"We started for home on foot. At night we slept in haystacks. We hardly lived until morning, it was so cold. We had nothing but our blankets. We took the ears of corn that had dried in the fields. We ate it raw. The soles of our moccasins were out. We were barefoot in the snow. We were nearly dead when we reached the Otoe reservation in Nebraska. It had been fifty days. We stayed there ten days to get strong and the Otoes gave each of us a pony. The agent for the Otoes said he had a telegram that the chiefs had run away, not to give us food or shelter or any help."

The Otoe agent afterward said when the Ponca chiefs came into his office that they left the prints of their feet in blood upon the floor.

Standing Bear and Family in 1904.
(From photograph by A. E. Sheldon.)

When the chiefs reached their own homes at the mouth of the Niobrara they found there the agent who had left them in the Indian Territory. He had soldiers with him and was making the Ponca people pack up their goods in order to start for the new country. The soldiers put the women and children into wagons with what few things they could carry and started the teams for Indian Territory. This was on May 21, 1877.

It was very rainy that spring. The Poncas were sad and heart-broken at leaving their old Nebraska homes. Some of them were sick. Prairie Flower, a daughter of Standing Bear and wife of Shines White, died of consumption at Milford, Nebraska, and was buried there. The women of the village dressed the body for the grave and brought flowers. The Indians were deeply affected by this kindness. Many children died as the tribe moved south across Nebraska and Kansas. A tornado upset their wagons. Part of the time they were out of food. One Indian became insane and tried to kill White Eagle, a chief, for letting so much trouble come upon his people.

At the end of a three months' journey the tribe reached the Indian Territory. They had left dry log cabin homes, their own plowed fields and beautiful clear flowing streams and springs. In the new land they were set down on unbroken prairies with nothing but their wagons and tents. The water was very bad. All their cattle and many of their horses died. The people were homesick and their hearts were breaking. They talked all the time of their beautiful home in Nebraska. The first winter one hundred and fifty-eight out of seven hundred and sixty-eight died.

Standing Bear's son was among those who died. Before his death he begged his father to take his body to Nebraska and bury it there. In midwinter Standing Bear and thirty of his band broke away from the Indian Territory and set out for Nebraska carrying the body of the dead young man. They had a long, hard journey of three months and reached the reservation of their friends, the Omahas, in the early spring. The Omahas gave them some land to put into crops. While they were plowing it the United States soldiers came and put them under arrest. They had orders to carry them back to the Indian Territory.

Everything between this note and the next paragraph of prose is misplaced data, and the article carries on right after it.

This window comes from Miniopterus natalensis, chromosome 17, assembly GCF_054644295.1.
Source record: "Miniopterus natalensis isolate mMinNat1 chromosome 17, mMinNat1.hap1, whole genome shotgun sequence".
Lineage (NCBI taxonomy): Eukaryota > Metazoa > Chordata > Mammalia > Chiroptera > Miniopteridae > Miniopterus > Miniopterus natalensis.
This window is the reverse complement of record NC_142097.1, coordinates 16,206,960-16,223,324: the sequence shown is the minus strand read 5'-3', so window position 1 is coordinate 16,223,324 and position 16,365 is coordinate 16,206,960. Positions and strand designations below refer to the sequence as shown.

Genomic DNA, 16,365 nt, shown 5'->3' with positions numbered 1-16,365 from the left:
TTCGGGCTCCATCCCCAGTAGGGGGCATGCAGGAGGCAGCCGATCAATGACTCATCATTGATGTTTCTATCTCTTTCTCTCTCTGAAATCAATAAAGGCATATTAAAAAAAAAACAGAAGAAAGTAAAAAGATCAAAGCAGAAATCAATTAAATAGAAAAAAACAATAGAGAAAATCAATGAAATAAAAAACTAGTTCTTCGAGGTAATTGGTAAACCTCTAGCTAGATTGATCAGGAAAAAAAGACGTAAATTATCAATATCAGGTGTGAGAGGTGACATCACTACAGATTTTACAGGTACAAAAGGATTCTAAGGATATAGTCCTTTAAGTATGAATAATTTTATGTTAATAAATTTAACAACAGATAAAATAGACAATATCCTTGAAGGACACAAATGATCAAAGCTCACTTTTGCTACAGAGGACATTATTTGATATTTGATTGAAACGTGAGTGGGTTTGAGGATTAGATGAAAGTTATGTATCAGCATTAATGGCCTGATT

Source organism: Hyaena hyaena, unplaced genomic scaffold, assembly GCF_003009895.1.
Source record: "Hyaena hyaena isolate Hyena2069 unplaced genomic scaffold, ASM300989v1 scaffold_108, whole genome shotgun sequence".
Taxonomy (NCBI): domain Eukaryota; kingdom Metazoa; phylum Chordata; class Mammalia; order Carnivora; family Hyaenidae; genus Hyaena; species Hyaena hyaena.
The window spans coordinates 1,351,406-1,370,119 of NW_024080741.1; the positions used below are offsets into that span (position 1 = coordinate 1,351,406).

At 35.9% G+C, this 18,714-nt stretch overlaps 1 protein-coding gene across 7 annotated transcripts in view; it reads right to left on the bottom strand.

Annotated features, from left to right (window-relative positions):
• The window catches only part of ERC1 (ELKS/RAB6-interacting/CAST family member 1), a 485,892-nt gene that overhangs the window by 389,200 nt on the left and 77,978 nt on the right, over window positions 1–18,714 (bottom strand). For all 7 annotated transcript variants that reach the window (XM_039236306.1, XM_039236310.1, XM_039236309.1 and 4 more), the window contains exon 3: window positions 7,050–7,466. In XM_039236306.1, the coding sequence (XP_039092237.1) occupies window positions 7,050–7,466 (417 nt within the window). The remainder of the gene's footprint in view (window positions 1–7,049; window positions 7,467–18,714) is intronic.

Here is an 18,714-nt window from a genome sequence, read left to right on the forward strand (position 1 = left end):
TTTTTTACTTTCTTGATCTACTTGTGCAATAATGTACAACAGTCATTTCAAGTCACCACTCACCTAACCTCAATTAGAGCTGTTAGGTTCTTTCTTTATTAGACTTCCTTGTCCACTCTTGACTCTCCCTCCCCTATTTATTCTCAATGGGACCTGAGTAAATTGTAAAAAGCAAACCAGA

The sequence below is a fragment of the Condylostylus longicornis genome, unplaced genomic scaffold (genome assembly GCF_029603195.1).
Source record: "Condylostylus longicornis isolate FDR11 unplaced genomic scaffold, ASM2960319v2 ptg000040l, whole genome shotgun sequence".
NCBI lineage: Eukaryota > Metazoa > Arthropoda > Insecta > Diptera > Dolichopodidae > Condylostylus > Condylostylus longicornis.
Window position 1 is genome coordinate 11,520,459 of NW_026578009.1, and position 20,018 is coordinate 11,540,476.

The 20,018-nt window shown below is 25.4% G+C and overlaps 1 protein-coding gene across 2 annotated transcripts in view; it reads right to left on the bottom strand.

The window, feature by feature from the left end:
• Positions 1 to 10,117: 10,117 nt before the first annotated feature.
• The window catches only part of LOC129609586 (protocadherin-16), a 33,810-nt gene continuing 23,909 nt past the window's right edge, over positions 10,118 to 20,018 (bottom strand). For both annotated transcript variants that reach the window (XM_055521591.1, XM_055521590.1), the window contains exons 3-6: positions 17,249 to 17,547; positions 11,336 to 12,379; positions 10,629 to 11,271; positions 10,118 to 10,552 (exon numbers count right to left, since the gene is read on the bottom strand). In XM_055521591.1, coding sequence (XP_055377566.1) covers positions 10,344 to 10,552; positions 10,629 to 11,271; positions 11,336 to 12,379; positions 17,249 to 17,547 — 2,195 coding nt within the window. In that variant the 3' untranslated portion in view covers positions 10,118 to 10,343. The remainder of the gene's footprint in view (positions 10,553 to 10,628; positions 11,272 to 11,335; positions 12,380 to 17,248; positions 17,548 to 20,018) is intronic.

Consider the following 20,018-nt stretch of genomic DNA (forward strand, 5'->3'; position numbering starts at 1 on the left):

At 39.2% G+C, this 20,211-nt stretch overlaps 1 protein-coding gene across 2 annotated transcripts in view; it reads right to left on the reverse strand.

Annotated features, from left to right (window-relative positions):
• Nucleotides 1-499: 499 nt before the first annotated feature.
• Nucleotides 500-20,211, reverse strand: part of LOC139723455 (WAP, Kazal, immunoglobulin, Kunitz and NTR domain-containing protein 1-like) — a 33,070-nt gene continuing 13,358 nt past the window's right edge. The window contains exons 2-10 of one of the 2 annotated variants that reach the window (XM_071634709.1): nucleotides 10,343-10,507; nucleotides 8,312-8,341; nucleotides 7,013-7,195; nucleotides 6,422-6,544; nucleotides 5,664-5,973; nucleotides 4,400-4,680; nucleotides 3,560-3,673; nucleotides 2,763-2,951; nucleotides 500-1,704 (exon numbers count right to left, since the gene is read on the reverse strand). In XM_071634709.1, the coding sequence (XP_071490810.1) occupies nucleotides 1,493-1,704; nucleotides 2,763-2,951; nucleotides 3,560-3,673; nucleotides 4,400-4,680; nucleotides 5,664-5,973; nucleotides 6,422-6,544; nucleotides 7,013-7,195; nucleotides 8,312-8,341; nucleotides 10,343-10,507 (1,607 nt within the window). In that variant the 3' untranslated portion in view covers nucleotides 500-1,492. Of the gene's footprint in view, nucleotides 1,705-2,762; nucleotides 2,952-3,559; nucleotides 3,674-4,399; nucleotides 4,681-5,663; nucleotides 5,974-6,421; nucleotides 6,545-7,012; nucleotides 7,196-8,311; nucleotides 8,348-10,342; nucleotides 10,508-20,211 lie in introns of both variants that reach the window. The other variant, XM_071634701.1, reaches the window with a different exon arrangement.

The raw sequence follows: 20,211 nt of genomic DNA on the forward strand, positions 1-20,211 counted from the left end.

The story of their arrest was printed in the newspapers and friends in Omaha came to their aid. Dr. George L. Miller, editor of the Herald took up their cause. Two leading lawyers, -- John L. Webster and Andrew J. Poppleton, -- defended them without pay. There was a trial in the United States court at Omaha. Standing Bear made a speech to the court through an interpreter, which touched all hearts. Judge Dundy decided that Standing Bear and his band should be set free. There was great rejoicing in the hearts of the Indians and their friends.

After they were set free by Judge Dundy, Standing Bear and his party settled on an island in the Niobrara River which was part of their old reservation and had been overlooked when the United States gave their old country to the Sioux. Here they were joined by others from the Indian Territory until they numbered a hundred and thirty. White friends furnished them tools and they began to farm again. Standing Bear was called to go east and tell the Indians' story to great audiences. In 1890 peace was made between the Sioux and the Ponca tribes and the Sioux gave back to the Poncas part of their old lands on the Niobrara. About one third the tribe came back, the remainder staying in the Indian Territory. Standing Bear lived to an old age and died at his home on the Niobrara on September 3,1908.


  1. What right had the United States to give the Ponca land to the Sioux?
  2. Would you be willing to have the Poncas taken from their old homes in this way in order to get a home for yourself?
  3. Which would be better -- to submit like the Poncas or to fight like the Sioux?
  4. Tell what you think of Standing Bear from this story.
  5. Ought an Indian to have the same rights in this country as a white man? Why?
  6. What should the people of Nebraska do for the Indian tribes whose old homes were in our state?